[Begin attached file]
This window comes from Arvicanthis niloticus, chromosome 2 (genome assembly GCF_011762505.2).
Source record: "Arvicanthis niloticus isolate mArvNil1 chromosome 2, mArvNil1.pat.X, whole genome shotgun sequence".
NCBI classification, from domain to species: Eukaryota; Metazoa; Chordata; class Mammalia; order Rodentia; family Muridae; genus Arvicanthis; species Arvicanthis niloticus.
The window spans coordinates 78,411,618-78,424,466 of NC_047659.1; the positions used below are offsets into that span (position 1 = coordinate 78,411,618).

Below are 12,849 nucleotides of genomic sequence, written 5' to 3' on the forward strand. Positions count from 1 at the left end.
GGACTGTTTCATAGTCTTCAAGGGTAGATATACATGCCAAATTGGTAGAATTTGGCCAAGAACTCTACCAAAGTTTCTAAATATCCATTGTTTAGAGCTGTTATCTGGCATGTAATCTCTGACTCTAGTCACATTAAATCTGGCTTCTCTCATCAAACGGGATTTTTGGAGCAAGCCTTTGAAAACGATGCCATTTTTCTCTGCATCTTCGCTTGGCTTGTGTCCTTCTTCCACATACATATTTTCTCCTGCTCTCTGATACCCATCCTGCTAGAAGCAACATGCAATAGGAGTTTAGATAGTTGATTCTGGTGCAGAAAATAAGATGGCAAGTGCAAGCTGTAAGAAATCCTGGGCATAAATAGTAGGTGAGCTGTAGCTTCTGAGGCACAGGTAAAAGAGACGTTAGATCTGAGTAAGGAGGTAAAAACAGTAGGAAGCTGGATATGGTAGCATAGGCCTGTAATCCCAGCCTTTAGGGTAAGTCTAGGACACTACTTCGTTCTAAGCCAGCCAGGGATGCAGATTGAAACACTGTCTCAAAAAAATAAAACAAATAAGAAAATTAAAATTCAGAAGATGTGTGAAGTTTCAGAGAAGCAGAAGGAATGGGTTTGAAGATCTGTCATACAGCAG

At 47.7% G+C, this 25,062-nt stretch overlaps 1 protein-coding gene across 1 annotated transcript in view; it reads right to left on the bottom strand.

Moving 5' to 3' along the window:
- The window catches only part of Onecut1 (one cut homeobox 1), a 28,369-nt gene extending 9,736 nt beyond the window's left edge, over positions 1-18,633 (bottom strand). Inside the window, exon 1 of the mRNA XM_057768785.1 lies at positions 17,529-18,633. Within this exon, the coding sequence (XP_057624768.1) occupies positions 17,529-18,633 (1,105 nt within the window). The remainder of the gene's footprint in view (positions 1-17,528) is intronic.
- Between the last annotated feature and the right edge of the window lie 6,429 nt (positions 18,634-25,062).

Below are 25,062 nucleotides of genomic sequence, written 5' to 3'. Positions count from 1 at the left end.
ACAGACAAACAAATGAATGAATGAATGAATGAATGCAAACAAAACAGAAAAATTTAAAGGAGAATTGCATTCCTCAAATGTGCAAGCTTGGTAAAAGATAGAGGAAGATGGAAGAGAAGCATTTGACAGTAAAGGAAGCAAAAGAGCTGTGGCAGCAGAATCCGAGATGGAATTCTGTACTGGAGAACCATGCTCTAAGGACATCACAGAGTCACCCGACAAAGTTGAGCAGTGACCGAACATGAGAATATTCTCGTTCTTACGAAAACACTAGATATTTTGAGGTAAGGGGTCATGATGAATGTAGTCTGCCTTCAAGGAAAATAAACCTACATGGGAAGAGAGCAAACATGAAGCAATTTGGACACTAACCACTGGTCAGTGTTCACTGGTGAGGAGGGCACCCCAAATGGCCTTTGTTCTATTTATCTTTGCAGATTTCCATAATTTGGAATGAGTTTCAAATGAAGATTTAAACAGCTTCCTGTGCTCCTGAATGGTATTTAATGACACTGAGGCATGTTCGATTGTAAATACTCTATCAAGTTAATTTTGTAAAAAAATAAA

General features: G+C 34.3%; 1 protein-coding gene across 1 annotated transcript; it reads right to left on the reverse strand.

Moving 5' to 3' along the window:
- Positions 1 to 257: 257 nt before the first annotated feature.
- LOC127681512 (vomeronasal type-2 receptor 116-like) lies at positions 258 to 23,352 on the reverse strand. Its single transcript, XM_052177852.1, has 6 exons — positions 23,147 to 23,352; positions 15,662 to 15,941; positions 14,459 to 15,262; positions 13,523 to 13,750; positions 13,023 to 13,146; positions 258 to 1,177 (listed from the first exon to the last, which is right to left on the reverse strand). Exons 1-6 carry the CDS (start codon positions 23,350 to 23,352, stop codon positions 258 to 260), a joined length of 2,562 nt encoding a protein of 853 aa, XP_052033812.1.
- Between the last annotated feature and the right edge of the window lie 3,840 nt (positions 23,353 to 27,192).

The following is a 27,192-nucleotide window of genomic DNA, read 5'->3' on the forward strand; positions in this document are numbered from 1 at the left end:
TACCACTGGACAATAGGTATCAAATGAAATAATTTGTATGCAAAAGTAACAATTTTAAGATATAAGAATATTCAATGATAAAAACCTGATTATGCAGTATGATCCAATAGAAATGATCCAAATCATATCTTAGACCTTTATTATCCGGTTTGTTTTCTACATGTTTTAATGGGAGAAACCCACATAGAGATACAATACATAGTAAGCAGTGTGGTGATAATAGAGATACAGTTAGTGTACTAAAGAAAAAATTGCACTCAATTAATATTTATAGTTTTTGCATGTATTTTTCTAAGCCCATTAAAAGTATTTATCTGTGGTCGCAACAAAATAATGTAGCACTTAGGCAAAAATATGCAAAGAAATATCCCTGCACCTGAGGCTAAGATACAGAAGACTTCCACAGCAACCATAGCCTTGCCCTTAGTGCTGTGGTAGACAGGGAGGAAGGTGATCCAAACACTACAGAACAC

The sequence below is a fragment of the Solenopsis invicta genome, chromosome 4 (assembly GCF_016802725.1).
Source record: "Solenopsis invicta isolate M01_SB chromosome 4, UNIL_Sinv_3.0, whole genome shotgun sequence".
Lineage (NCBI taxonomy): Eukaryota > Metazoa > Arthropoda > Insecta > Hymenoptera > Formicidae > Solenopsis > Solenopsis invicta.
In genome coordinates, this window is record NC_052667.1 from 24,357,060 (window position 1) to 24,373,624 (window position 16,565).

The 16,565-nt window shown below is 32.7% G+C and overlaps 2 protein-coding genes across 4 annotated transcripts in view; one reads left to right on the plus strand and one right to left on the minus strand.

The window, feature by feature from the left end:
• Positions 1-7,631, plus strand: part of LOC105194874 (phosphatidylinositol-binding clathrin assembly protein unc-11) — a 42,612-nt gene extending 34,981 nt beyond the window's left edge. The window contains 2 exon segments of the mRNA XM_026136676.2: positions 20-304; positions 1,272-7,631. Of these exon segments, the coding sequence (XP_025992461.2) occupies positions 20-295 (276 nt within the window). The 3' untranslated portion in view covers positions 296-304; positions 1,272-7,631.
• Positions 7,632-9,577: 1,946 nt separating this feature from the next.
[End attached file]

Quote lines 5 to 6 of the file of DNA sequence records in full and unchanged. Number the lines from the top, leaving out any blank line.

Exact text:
Below are 12,849 nucleotides of genomic sequence, written 5' to 3' on the forward strand. Positions count from 1 at the left end.
GGACTGTTTCATAGTCTTCAAGGGTAGATATACATGCCAAATTGGTAGAATTTGGCCAAGAACTCTACCAAAGTTTCTAAATATCCATTGTTTAGAGCTGTTATCTGGCATGTAATCTCTGACTCTAGTCACATTAAATCTGGCTTCTCTCATCAAACGGGATTTTTGGAGCAAGCCTTTGAAAACGATGCCATTTTTCTCTGCATCTTCGCTTGGCTTGTGTCCTTCTTCCACATACATATTTTCTCCTGCTCTCTGATACCCATCCTGCTAGAAGCAACATGCAATAGGAGTTTAGATAGTTGATTCTGGTGCAGAAAATAAGATGGCAAGTGCAAGCTGTAAGAAATCCTGGGCATAAATAGTAGGTGAGCTGTAGCTTCTGAGGCACAGGTAAAAGAGACGTTAGATCTGAGTAAGGAGGTAAAAACAGTAGGAAGCTGGATATGGTAGCATAGGCCTGTAATCCCAGCCTTTAGGGTAAGTCTAGGACACTACTTCGTTCTAAGCCAGCCAGGGATGCAGATTGAAACACTGTCTCAAAAAAATAAAACAAATAAGAAAATTAAAATTCAGAAGATGTGTGAAGTTTCAGAGAAGCAGAAGGAATGGGTTTGAAGATCTGTCATACAGCAG